India would require INR 13.9 lakh crore (~USD 200 billion) to install 450 GW of RE by 2030. PFC can play an important role in bridging the gap between the required and current finances available to RE technologies. In PFC’s loan portfolio, the share of conventional generation sources is steadily declining, with a shift in focus to RE-based generation. In addition, PFC’s commitment will also cover projects related to green hydrogen and battery storage.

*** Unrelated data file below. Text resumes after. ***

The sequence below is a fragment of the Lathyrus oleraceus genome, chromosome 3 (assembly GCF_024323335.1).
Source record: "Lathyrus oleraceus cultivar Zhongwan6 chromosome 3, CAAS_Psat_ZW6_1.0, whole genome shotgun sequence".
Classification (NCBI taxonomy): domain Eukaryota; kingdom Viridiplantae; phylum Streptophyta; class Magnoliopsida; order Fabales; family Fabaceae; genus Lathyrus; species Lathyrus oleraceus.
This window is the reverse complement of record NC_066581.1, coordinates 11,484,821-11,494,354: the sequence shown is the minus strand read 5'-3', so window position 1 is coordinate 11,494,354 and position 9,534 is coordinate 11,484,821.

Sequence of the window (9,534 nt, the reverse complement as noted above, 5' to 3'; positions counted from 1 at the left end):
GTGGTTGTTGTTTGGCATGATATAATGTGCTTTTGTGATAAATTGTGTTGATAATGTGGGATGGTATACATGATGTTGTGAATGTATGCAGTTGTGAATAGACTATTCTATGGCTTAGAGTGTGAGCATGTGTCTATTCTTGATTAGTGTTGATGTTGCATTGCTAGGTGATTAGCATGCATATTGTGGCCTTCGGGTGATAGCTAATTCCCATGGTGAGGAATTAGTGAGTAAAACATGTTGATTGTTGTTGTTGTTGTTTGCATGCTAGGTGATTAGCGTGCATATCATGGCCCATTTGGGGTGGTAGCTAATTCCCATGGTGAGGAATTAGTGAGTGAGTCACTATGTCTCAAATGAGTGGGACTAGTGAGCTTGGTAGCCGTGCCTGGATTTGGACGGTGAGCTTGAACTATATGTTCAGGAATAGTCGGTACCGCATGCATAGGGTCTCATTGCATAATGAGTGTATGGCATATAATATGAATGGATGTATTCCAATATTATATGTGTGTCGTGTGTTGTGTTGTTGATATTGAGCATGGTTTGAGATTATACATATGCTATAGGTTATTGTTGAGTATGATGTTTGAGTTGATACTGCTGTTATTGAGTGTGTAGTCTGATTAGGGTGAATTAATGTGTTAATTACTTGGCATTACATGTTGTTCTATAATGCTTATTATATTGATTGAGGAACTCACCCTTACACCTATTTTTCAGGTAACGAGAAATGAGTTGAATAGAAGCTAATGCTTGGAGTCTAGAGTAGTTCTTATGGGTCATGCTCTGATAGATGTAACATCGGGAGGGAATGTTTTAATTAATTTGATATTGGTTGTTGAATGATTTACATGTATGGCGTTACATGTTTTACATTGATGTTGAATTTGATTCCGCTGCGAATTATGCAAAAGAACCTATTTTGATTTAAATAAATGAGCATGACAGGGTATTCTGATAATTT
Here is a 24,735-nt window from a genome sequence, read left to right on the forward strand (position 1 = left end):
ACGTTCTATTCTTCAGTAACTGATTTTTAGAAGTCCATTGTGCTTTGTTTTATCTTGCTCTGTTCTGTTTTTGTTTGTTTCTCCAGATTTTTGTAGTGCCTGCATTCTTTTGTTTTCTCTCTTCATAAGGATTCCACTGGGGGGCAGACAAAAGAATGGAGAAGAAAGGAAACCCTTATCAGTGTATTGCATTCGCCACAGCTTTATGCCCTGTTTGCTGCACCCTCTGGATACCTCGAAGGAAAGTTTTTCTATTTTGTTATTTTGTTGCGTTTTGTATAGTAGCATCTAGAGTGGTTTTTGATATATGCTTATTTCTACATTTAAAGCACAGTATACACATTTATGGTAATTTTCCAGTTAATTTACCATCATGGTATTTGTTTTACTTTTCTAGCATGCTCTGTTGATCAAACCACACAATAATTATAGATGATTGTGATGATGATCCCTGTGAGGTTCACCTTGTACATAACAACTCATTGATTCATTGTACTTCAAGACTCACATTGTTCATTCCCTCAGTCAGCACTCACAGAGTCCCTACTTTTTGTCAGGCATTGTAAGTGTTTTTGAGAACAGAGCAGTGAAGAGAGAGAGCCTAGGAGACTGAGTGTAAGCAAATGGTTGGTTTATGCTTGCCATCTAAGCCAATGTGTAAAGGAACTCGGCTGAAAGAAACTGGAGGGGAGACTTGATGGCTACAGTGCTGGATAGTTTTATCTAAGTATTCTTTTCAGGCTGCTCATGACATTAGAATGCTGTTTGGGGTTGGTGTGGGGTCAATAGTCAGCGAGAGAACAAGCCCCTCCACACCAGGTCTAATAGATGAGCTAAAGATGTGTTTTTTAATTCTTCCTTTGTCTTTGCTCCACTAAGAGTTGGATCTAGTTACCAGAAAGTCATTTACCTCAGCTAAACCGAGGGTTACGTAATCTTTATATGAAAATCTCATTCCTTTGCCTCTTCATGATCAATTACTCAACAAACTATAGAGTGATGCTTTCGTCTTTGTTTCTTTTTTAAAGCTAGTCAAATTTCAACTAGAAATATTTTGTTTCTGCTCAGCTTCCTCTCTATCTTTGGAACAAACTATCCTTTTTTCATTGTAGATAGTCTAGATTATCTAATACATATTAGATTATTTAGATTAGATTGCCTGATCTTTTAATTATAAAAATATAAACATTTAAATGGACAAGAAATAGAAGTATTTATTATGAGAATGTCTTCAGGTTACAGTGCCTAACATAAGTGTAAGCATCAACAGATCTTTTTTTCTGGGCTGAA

PFC as an entity has been historically lending to state-owned gencos and discoms. Will its ongoing shift towards RE also coincide with a shift in balance towards the private sector? PFC plans to invest in offshore wind, pumped hydro storage, and solar module and cell manufacturing. Will investments in such technologies be increasingly routed through the PFC’s GIFT City subsidiary, which is currently awaiting RBI approval?